Friday, March 25, 2011

Solemnity of the Annunciation of the Lord

- Ryan G. Duns, SJ

Last weekend, I spent two days in prayer and fellowship with several other Jesuits. Before we celebrated the Eucharist on Saturday, one of the Jesuits posed the question, "What advice would you give to next year's Regents?" (Regency: a formation period for Jesuits; I am a Regent teaching in a high school). 

My response was simple: Just Say Yes. If I have learned anything over the course of my Jesuit formation, it is that God has always given me more than I could ever have imagined...even when receiving it was at first painful. When we began plans for "U of D Jesuit: Pledge Detroit!" last year, it seemed like a daunting task. Nothing like this had been executed before and I, in my second year, had to shoulder the burden of making sure it was done well. Were it not for the support of good friends and colleagues, the program would have failed. In the early stages of planning, in fact, it often did look like it would fail.

Back in August, our committee had a particularly disheartening meeting at one of the sites we were going to use for our project. Frustrated and dejected, I was playing with the radio of my friend's car when I heard the opening notes of a song that caught my ear. I can't recall ever hearing it before but, in that moment, the song "Just Say Yes" by Snow Patrol became my anthem for the project. Although I was tempted many times to abandon the project, I took courage and strength and peace in the simple Yes that I have grown accustomed saying to God.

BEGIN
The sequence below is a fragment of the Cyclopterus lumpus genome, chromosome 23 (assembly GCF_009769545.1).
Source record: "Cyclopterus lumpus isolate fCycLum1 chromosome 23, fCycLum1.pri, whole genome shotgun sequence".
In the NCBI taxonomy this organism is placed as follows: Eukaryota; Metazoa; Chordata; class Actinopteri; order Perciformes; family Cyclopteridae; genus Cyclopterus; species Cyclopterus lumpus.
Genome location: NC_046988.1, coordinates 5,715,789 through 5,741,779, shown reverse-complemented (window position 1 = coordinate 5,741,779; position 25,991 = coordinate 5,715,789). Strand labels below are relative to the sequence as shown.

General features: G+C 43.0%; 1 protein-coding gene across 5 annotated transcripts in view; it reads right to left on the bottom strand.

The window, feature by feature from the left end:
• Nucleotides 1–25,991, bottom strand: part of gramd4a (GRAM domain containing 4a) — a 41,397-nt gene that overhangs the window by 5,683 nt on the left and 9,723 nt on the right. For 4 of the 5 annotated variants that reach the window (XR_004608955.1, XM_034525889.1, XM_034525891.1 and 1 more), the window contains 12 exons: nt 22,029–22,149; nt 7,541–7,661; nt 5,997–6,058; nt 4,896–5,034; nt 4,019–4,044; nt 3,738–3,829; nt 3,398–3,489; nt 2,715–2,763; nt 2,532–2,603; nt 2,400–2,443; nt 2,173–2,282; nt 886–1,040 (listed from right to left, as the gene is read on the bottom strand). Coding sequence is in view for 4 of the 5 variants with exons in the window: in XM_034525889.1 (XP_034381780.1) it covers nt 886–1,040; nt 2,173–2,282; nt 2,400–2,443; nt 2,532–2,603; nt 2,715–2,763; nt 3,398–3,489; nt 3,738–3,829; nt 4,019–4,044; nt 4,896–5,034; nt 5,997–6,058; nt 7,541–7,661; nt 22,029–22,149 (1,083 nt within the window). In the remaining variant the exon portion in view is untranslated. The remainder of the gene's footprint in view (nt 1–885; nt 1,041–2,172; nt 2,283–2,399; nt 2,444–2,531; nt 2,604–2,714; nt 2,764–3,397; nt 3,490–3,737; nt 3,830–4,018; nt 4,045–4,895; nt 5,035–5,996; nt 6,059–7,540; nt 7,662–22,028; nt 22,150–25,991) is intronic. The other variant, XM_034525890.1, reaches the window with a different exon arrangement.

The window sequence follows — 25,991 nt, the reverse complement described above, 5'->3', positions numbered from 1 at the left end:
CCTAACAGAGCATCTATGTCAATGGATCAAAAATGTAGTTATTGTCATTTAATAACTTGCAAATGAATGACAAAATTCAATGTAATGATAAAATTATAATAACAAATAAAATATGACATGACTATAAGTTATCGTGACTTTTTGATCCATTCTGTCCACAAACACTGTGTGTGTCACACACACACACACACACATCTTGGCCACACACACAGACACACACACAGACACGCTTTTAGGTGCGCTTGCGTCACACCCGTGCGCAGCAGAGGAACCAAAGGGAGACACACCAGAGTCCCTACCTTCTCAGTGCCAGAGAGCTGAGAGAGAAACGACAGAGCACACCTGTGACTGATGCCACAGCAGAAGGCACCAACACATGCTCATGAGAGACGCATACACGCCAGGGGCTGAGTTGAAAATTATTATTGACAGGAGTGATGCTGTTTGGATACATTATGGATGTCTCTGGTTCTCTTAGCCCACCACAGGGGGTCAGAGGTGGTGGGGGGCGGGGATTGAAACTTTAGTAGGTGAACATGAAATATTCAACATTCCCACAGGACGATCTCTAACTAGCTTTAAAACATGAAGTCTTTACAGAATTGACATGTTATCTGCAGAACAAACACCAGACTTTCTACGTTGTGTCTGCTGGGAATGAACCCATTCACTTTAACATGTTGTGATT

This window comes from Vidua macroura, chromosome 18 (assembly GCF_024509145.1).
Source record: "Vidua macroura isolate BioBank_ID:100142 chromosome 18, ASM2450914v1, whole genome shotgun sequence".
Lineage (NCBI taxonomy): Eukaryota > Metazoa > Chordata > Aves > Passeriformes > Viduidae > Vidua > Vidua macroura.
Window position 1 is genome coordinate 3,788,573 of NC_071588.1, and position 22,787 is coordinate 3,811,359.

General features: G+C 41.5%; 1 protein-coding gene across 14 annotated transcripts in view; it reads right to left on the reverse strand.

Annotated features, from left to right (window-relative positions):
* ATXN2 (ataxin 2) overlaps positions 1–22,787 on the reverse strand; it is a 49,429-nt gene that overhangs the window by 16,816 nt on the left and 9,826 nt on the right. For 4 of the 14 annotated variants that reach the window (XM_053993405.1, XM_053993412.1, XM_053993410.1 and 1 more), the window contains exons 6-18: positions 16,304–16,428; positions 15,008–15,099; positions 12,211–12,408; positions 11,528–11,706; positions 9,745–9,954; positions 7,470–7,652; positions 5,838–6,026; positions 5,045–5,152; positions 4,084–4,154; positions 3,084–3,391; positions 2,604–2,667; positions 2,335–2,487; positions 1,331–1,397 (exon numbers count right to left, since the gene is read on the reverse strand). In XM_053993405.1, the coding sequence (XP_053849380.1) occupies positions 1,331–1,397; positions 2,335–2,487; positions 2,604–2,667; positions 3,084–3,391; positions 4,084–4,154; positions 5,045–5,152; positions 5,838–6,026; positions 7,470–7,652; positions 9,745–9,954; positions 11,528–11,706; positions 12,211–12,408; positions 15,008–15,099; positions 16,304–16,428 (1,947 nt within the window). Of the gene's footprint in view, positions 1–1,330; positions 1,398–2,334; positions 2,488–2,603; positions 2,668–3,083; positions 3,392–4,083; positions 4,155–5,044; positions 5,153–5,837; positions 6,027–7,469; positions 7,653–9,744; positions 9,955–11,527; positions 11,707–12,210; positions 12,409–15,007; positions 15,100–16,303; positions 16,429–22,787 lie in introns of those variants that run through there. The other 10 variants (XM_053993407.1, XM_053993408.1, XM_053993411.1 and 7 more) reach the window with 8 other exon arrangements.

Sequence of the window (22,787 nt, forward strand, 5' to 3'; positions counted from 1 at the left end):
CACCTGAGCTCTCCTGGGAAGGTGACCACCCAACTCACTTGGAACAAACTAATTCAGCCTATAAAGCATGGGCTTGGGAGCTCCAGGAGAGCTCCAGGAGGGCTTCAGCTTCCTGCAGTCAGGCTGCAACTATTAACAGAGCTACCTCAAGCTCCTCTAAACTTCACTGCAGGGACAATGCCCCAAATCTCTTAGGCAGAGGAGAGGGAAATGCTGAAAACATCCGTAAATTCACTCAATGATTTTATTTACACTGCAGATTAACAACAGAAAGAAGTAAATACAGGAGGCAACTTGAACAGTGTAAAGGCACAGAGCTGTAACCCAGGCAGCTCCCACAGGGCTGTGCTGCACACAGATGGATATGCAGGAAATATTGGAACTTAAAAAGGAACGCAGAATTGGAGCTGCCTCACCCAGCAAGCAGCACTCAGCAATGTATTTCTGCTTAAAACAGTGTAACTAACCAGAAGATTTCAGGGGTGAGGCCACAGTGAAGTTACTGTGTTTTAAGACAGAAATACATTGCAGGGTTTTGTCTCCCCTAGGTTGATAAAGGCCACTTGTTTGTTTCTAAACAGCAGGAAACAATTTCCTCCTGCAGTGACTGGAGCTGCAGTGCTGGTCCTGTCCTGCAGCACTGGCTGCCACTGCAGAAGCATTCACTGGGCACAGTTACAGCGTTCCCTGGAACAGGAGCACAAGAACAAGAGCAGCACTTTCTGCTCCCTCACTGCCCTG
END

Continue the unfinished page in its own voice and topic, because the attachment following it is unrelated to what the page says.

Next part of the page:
Today we celebrate the Solemnity of the Annunciation of the Lord. What is so remarkable about Mary, so Immaculate, is that she never uttered a 'no' to God. Her life, in a sense, was, prior to this day, an infinity of small 'yeses' to God such that, when visited by Gabriel, this world-shifting "Yes" could be uttered. Mary's humble "Let it be done unto me according to your word" comes not out of the blue but, rather, as a culmination of a life lived welcoming God's grace into her life.

Perhaps today will offer a few moments for each of us to reflect on how we might imitate Mary, she who is full of grace. Where are those places in my life that I am reluctant or wary of saying yes to God? Where are those places that I am holding out, bracing the door of my heart against what feels like God's incessant pounding? Where do I feel myself almost threatened by God's grace...a grace which is undoubtedly inviting me to leave the narrow confines of my current life and embark upon a new and deeper adventure of faith? 

The Blessed Mother had no strategic plan or forecast of the future. She had only the confidence that her "yes" would be matched by a greater "Yes" from the God she sought in her everyday life. We are, each of us, offered a similar opportunity to make God's life our life, to give flesh to God's grace here on earth. May this Lent give us both the opportunity and strength to say a deeper and more joyful 'yes' to God.

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